One of the things that many gardeners enjoy growing fresh tomatoes for is to make sauces. Whether it’s a favorite spaghetti topping, a fun salad garnish, or a thick pasty sauce for any of a number of cultural recipes, growing your own tomatoes for it is the way to go. Some tomatoes are better than others for sauces, and are usually known as sauce tomatoes, or paste tomatoes. Here are some of the best varieties:
Sauce Tomato Varieties
For a tomato to be a good sauce variety, it should be robust in flavor and have a thick, meaty flesh.
- Aunt Lacy’s Italian Paste Tomato is an Italian immigrant heirloom that bears meaty, tasty tomatoes that makes great pastes when rendered.
- Big Mamma is an indeterminate vine tomato hybrid that is in the beefsteak family. It produces huge orbs and their medium-mild flavor makes them a good option for filler in a large recipe.
- Grandma Mary Tomato is a very productive plant that produces pepper-like tomatoes of about three inches in thin 1-1/2 ounce sizes. An excellent indeterminate for backyard growing and rich sauce making.
- Jolly Elf is a cherry tomato variety known for its extremely sweet taste and prolific production. Very common throughout North America as a table and salad tomato, it is also useful in sauces that require a sweet offset to the tomato flavor.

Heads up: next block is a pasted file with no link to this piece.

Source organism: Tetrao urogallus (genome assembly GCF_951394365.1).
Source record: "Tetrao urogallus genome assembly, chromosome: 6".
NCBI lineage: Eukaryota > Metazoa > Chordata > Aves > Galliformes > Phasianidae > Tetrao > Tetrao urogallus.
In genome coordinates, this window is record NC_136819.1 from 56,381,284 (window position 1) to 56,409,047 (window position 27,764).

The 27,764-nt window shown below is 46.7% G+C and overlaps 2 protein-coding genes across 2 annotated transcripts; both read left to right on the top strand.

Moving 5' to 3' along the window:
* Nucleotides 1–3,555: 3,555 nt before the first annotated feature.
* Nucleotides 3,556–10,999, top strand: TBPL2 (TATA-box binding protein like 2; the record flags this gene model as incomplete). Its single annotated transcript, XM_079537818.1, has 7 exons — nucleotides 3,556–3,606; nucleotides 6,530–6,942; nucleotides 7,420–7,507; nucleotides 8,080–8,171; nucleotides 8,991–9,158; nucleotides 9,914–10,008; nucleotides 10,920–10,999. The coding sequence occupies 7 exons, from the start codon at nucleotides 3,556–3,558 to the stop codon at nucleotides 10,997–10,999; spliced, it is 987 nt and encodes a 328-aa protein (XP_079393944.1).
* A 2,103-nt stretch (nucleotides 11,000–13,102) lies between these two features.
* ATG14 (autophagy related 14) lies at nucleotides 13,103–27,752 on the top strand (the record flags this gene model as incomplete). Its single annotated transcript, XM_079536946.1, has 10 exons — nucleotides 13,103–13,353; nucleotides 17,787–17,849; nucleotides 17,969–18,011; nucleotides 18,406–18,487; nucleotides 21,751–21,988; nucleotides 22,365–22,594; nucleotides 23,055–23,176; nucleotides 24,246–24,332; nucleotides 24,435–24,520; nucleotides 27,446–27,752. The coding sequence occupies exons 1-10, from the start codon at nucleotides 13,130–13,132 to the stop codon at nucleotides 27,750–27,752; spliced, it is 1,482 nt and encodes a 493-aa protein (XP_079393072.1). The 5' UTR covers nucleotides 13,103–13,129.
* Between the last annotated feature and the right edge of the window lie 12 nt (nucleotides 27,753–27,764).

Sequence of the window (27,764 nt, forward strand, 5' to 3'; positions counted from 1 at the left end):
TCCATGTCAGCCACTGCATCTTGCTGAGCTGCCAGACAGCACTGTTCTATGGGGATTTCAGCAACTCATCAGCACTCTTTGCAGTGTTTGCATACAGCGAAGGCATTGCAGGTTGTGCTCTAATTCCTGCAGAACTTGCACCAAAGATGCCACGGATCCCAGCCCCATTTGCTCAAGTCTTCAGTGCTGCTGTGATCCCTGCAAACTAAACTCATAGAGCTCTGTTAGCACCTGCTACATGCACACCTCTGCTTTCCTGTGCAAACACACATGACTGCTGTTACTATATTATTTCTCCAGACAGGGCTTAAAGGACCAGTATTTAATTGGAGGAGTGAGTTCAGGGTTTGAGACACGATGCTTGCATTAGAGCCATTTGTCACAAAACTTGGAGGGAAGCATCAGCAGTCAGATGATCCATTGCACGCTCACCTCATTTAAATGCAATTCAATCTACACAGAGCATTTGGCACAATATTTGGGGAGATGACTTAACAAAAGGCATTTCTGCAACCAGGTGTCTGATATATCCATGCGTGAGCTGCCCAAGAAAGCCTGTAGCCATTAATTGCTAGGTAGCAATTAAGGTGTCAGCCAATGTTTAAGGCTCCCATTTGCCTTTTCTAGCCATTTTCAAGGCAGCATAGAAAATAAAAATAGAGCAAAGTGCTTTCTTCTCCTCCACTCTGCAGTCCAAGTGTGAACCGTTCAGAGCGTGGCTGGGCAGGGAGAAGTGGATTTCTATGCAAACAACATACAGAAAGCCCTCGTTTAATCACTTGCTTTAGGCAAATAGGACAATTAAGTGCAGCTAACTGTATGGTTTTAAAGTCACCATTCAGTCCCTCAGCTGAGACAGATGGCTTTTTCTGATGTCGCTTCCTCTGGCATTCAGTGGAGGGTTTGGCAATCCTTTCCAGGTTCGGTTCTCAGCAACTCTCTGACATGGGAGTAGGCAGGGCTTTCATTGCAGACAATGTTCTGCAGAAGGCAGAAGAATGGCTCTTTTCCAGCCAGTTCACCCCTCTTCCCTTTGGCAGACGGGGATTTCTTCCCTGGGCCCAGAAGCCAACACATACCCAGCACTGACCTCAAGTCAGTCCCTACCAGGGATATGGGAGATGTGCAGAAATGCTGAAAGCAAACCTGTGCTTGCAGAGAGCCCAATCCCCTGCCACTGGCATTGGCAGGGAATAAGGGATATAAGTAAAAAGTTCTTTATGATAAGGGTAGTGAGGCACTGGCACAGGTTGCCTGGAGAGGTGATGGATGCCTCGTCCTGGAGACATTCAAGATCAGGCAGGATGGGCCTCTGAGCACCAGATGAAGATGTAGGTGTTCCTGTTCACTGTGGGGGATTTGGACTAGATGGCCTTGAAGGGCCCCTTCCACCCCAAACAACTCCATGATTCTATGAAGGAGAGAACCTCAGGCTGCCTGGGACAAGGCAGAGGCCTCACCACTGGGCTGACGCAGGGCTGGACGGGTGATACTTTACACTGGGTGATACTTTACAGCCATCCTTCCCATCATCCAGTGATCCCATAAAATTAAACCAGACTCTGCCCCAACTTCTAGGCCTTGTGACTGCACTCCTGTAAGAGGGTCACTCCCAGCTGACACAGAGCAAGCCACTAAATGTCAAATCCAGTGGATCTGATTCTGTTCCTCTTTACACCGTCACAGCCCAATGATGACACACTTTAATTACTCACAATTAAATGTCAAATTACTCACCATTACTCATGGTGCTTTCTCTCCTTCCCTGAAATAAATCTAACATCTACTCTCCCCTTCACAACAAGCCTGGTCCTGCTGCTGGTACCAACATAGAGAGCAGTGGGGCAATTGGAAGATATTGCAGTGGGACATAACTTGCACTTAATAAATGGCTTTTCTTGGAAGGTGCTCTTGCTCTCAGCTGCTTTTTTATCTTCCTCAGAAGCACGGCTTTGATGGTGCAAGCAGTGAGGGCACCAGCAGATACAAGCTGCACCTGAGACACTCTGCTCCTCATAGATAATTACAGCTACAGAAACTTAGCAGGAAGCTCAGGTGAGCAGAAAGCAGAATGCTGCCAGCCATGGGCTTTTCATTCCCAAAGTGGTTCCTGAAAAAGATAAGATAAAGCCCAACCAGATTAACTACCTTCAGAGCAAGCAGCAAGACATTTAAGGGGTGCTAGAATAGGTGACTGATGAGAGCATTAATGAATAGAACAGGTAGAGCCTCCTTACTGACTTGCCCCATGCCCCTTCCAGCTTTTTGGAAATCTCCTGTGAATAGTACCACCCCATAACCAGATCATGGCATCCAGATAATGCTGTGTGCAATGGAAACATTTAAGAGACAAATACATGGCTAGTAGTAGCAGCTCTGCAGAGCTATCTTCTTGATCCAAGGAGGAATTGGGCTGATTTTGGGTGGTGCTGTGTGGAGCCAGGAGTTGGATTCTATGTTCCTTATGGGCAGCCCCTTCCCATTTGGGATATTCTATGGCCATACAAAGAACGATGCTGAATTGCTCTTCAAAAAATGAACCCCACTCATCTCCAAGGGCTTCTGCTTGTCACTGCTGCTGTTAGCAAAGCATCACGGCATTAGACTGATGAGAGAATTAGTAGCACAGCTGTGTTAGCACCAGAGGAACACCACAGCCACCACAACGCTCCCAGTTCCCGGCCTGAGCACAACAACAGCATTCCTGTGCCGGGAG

- Oroma is a popular variety in the northwestern U.S. with a prolific productivity and relatively fast growth. These are flavor-rich tomatoes.
- Principe Borghese is a traditional Italian tomato that is often sold in stores dried. It’s thick, rich flavor is prized for many dishes and seeds are now becoming available in North America for growing in seaboard climes.
- Purple Russian is a very dark, oval-shaped tomato that grows to about 2-3 inches in diameter. They contain a thick juice with great tomato flavor and a hint of smoke. Popular for sauces.
- Ropreco Paste was given its name for its thick, juicy center. This vividly tasty tomato is one of the most popular sauce varieties grown in the U.S. It’s an offshoot of the most popular sauce tomato in Italy, the Ropreco.
- San Marzano is an Italian immigrant tomato with a very compact size and prolific production. They are plum-type tomatoes that bear fruit over a long season and are very popular for chef’s pastes in New York, but will grow just about anywhere in the U.S.
- Saucey is one of the better-known sauce varieties. Like its name, this tomato is juicy and plump and grows well in the northwestern United States. They are finnicky growers sometimes, but thrive even in cloudy conditions.
- Viva Italia is a popular tomato type in the northern United States and southern Canada. It has a thick, juicy pulp that is popular for sauce making. Flavor is mildly rich and the plants are generally cold-tolerant.
Preserving Sauce Tomatoes
There are several ways to preserve sauce tomatoes, either as a tomato or as a sauce or paste. As a tomato, most will keep for a week or so in a refrigerator and nearly all can be frozen whole or in slices/chunks. Many cooks prefer frozen tomatoes that have been sliced or diced and frozen in their own juice (no additives). You can also render them down to sauce or paste when fresh, and then can or jar them for freezer or shelf storage.
More Resources About Sauce Tomatoes:
University of Illinois – Tomatoes
University of Georgia – Selecting, Preparing and Canning Tomatoes
Mike C. says
Jersey Devil, Speckled Roman